The contribution of Dutch industry, including that in the Northern Netherlands, from Emmen to Eemshaven, is essential to meeting the Dutch carbon emission targets in 2030 and 2050. In the Northern Netherlands, the regional Industry Forum drew up a report in 2018 on the reductions already achieved and ways of further reducing carbon emissions. A recent progress report (May 2020) shows that carbon emissions in the Northern Netherlands fell even further last year. That means that industry in the Northern Netherlands is well ahead of the Paris climate targets.
“Since the survey of ways of reducing carbon emissions in the Northern Netherlands in 2018, a number of outstanding projects have been completed resulting in a reduction of carbon of 54 per cent per tonne of product compared to the reference year 1990. As a result, here in the North we are already almost meeting the 2030 Paris targets,” says Cas König, chairman of the Industry Forum for the Northern Netherlands and CEO of Groningen Seaports.
In the period from 1990 to 2019, carbon emissions went down by 700,000 kilotonnes per year (-26 percent). During the same period, the production of companies increased from 4.6 to 7 megatonnes. As a result of efficient growth, carbon emissions per tonne of product are 54 per cent lower. Relative emissions have fallen significantly further.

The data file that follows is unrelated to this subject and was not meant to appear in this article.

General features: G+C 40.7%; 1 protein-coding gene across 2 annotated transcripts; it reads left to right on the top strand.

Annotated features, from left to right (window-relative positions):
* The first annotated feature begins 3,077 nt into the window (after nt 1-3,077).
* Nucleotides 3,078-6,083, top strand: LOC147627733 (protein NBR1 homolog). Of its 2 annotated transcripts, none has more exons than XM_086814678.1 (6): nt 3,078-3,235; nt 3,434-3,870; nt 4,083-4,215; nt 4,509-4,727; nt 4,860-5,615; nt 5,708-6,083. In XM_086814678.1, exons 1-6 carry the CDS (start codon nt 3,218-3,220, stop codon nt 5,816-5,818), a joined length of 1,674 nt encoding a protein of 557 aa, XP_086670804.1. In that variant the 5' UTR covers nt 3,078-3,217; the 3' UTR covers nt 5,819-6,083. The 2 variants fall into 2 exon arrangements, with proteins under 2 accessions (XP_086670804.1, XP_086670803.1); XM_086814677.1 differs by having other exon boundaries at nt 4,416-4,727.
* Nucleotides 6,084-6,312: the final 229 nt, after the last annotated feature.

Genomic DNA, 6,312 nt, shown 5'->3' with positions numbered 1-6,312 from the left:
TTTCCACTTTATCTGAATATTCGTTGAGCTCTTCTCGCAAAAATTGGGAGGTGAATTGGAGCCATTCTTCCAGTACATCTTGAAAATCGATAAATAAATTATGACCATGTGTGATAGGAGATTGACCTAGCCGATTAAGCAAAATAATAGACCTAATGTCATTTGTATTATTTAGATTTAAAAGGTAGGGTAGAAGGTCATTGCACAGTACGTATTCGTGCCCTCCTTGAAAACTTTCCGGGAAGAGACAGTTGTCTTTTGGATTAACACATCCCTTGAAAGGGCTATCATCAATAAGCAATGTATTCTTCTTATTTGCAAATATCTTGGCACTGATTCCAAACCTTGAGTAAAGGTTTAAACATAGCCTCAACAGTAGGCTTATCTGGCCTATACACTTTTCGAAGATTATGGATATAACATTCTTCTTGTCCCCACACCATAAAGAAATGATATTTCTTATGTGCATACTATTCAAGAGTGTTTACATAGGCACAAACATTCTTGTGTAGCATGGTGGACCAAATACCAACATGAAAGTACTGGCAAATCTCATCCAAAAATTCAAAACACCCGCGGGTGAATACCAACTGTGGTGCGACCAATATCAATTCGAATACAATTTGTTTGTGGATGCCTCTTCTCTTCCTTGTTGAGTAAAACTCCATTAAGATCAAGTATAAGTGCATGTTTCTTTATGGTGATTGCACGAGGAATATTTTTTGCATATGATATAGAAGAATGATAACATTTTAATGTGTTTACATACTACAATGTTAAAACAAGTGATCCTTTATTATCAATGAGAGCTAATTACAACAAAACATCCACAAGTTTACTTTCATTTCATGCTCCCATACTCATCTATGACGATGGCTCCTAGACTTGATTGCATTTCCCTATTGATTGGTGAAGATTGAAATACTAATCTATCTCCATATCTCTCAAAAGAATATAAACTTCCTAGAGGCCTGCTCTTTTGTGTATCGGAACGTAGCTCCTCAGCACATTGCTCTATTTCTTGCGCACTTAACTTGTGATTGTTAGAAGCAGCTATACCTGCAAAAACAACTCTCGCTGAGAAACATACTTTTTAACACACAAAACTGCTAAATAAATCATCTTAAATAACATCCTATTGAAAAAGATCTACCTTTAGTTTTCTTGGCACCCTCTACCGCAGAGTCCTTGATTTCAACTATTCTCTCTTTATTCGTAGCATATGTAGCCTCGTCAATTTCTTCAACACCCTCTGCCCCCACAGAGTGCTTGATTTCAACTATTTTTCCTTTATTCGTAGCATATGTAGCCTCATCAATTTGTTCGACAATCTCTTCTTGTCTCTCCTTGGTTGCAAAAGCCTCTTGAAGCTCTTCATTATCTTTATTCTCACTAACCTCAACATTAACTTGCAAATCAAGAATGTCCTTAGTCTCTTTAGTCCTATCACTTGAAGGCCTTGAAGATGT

The report was presented on 26 May to the Minister of Economic Affairs and Climate, Eric Wiebes, who received it with enthusiasm. “The progress report of the Industry Forum Northern Netherlands clearly shows how intensively industry is working to reduce carbon emissions. The results achieved in the North look impressive. This report is now the first of the six clusters throughout the Netherlands to deliver their report as an elaboration of the climate table. This gives us a clear insight into the progress that is being made by industry,” says Minister Wiebes.
Minister of Economic Affairs and Climate, Eric Wiebes (photo: Ministry of Economic Affairs and Climate Policy)
One of the measures already implemented to achieve the 2030 objective is based on replacing the current steam production with biosteam. “By connecting biosteam producers EEW and Eneco to the existing steam network of Chemie Park Delfzijl, natural gas consumption and associated carbon emissions fell significantly by 35 per cent in 2019. Also, a permit was recently issued to produce biogas on a large scale in Emmen,” says Cas König.
Nitrogen emissions are also drastically falling. Thanks in part to sustainable energy producers in the Northern Netherlands, it has been made possible in recent years to decommission older power plants. “As a result, the region has achieved a nitrogen emission reduction of 71 per cent since 1990, despite an increase in the number of established companies. Nitrogen emissions per tonne of product have dropped by as much as 82 per cent here,” says Cas König.